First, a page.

Or maybe Santa will just give up on waiting for dinner and I will get one of those $400 gizmos in my stocking. Stay tuned…

I’m curious to know if you have tried sous-vide food, prepared it at home, or better yet built your own oven.  Let me know about your experience and whether or not you would recommend a sous-vide book or oven as a holiday gift for a fellow controls engineer.


Ed. Note:  Guess what?  Eric received a sous-vide oven under the Christmas tree.  Read about his experience with it: Sous-vide Oven turns Control Engineer into Gourmet Chef

Related Links


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Eric...interesting suggestion on using the rice cooker.

For a future article as a gift for control folks...what about a potato cannon as you have demonstrated to some of us in the recent past? It had very good instrumnetation & control set-up (and it even worked)! Perhaps you can organize the best potato cannon "home built" competition from an instrument and control perspective.

From a Colleaque from Northern Alberta

Great idea - expect to see a blog on the design of potato guns some time in 2012

Hi Eric looks like you are not feeding the inner engineer enough core material ;). Wonder if you found anyone that has also developed the home made vacuum seal elements to the rice cooker / crock pot?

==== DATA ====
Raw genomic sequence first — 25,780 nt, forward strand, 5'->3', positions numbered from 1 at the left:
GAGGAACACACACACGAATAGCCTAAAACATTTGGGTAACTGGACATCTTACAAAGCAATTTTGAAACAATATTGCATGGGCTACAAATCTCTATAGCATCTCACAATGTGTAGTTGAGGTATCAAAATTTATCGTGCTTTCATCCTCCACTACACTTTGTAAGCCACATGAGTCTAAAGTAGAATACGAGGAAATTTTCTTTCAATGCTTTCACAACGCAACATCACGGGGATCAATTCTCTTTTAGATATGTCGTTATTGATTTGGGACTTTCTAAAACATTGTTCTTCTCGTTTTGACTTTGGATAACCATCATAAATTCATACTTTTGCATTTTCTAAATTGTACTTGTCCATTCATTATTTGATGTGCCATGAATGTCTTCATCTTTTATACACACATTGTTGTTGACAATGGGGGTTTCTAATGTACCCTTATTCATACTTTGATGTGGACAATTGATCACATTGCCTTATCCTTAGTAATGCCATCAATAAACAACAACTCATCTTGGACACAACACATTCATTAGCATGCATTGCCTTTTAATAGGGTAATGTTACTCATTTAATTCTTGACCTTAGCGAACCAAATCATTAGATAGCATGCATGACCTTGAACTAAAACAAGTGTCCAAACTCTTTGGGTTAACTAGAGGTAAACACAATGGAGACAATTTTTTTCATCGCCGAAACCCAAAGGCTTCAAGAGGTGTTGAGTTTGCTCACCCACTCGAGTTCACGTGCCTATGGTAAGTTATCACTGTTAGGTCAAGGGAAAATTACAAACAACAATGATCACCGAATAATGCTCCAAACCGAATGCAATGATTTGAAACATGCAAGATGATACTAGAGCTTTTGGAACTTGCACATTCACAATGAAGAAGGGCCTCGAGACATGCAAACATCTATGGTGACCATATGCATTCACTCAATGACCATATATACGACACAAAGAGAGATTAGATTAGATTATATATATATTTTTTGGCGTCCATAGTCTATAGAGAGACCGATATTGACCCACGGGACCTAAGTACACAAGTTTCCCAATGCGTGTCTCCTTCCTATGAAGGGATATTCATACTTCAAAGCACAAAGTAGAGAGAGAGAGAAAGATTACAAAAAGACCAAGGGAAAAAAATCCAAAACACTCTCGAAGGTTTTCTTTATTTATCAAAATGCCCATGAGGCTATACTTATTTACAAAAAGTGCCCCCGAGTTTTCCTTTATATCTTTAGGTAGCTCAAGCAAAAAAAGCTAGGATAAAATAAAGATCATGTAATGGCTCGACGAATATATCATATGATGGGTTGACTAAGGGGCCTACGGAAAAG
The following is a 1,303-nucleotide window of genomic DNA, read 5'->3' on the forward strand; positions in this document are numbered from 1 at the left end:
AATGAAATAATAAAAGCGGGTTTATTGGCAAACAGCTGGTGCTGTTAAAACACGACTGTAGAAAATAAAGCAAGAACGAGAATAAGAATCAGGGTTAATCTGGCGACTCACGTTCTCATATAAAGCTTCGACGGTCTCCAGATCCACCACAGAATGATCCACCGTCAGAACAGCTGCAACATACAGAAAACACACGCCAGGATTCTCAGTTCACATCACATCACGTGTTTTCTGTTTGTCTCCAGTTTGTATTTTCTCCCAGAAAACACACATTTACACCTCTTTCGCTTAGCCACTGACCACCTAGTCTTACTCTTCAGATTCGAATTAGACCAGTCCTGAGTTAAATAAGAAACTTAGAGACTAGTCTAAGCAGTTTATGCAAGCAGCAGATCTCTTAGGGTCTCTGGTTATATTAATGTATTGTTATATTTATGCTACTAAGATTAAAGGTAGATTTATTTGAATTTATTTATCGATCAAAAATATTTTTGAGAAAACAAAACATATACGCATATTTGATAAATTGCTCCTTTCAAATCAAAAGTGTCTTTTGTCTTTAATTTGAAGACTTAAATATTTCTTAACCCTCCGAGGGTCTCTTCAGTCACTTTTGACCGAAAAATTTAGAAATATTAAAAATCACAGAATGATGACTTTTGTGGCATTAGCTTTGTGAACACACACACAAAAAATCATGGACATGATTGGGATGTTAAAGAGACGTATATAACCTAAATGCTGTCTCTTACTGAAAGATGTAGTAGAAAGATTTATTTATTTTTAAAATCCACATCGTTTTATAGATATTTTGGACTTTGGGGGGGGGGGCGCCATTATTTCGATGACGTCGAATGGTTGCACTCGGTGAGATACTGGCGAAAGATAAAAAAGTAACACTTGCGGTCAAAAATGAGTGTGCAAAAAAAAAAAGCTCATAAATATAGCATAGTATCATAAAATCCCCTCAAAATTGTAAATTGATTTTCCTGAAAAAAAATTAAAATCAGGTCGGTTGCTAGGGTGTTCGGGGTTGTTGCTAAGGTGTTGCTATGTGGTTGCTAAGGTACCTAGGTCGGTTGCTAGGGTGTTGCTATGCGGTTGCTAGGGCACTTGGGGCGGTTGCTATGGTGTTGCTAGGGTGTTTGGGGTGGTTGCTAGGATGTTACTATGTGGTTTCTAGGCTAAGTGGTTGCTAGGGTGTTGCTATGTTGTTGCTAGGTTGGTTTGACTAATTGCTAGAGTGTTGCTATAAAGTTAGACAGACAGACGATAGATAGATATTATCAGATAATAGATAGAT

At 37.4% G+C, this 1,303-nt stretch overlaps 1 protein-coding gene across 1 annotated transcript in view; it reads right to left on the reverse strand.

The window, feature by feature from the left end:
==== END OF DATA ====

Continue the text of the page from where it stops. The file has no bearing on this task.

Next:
Interesting choice of present my suggestion is to find something completely technology devoid and spend some quality time with the family in the snow somewhere ;)

All the best to you, your family and the team.

Ron Southworth

... especially for the Link to the DIY PID Controller. I think I will forward that to my former Professor for Control Theory at the University. This could be a nice "hands on" lab.

It really is a nice practical example for understanding loop control. Even if someone doesn't understand the math, they can get the general idea of what a PID loop does. Great for our IT security readers who haven't needed to study control theory.

Thanks Eric - I play golf with a very senior public servant who also waxes lyrically about fine cooking and fine wine. So finally SCADA security meets golf and fine cooking. Safe and happy Xmas to you and yours. Chris

Slow cooked leg of lamb is on offer at one of local restaurants here in Lyon, a great dish. Probably 2nd best way of cooking lamb after a mechoui (spit roasted whole lamb).